I moved to Denver in 1970 — just two years after the Yum Yum Tree opened on South Colorado Boulevard and Cherry Creek North Drive. I ate there a few times. My memory of it is fuzzy. Of course.
But I remember that it was big. Everybody went there. It was, in its own way, a sensation. It was Denver’s first fancy food court.
Today, new versions of food courts — now called food halls — are opening in Denver faster than you can say “farm to table.” We have the Source Hotel + Market Hall, Denver Milk Market, Denver Central Market, Avanti Food & Beverage, Zeppelin Station, Stanley Marketplace and, most recently, Broadway Market. They brand themselves as “artisan food markets,” with pricey gourmet food stalls helmed by celebrated local toques, and seem a world away from the down-to-earth wonders of the Yum Yum Tree.
Eight restaurants called the Yum Yum Tree home: Tommy Wong’s (Chinese), Adam’s Rib (barbecue), Reuben’s (deli), Apple Annie’s (desserts, sweets), Fellini’s (Italian), Hofbräuhaus (German), Pancho’s Patio (Mexican) and Fat Eddie’s (steaks, chops). A hippie tchotchke shop was also shoehorned into the place. You'd get a ticket when you entered, cruise the giant hall picking dishes from this spot and that, then pay as you left. Taken together, the Yum Yum restaurants offered up 302 dishes (take that, Cheesecake Factory), and the dining room seated 600, according to The Lost Restaurants of Denver, by Robert and Kristin Autobee.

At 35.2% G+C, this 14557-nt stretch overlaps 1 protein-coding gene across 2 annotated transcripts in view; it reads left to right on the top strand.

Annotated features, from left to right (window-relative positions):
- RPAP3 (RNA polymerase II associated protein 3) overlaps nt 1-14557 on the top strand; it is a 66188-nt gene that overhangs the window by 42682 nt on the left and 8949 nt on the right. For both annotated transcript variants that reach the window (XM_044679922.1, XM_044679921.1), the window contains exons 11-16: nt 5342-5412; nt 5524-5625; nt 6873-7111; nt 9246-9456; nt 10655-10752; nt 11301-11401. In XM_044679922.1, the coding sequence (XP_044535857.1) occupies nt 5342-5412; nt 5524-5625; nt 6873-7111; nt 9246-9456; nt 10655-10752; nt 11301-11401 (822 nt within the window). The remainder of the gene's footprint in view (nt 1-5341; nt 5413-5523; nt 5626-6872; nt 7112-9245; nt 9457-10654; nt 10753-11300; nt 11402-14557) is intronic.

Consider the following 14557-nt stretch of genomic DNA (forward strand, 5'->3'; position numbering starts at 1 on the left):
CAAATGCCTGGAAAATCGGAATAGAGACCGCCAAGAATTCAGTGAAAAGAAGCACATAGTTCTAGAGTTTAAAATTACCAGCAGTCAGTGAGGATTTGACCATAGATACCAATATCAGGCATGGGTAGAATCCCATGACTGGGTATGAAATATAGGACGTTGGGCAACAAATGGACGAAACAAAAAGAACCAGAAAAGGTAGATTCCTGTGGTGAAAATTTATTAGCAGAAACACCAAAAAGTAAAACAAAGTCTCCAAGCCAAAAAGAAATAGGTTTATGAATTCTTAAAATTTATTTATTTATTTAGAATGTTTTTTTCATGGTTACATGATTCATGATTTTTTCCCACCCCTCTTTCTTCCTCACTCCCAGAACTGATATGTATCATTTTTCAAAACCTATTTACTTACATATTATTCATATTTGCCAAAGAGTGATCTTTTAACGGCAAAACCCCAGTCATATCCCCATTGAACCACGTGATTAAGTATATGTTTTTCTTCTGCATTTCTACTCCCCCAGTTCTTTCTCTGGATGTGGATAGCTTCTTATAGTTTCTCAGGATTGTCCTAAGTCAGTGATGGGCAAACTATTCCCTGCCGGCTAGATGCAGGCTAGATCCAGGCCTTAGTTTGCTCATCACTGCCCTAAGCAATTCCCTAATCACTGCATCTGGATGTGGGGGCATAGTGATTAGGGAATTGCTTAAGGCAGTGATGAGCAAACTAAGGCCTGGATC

The Yum Yum Tree was very family-friendly, with local TV celebrity Blinky serving as spokesclown. “It was fun to be there,” says Lee Goodfriend, co-owner of Racines. “The food wasn’t great, but it had shopping, and everybody got what they wanted.”
“It was a first,” recalls Colorado food chronicler Pat “Gabby Gourmet” Miller. “It wasn’t very pretty and it wasn’t very good. You could probably eat dinner for a buck. But the kids could run around and nobody cared."
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A friend went to the Yum Yum Tree stoned and came home empty-handed. “It was just too much, man,” he told me at the time. “I couldn’t figure out what to eat.”
Former Denver Post columnist Dick Kreck remembers the smell: “The place was okay, the kids liked it and it was cheap. But all that different food, the aroma. Ewww. German, barbecue, Chinese all mixed together.”
After over ten years on South Colorado, the Yum Yum Tree moved to 2802 South Havana Street. It closed for good in 1981. It's gone, but not forgotten — especially by people who ate there and now compare it to the newfangled food halls.
They have better food, better smells. But not a better name.
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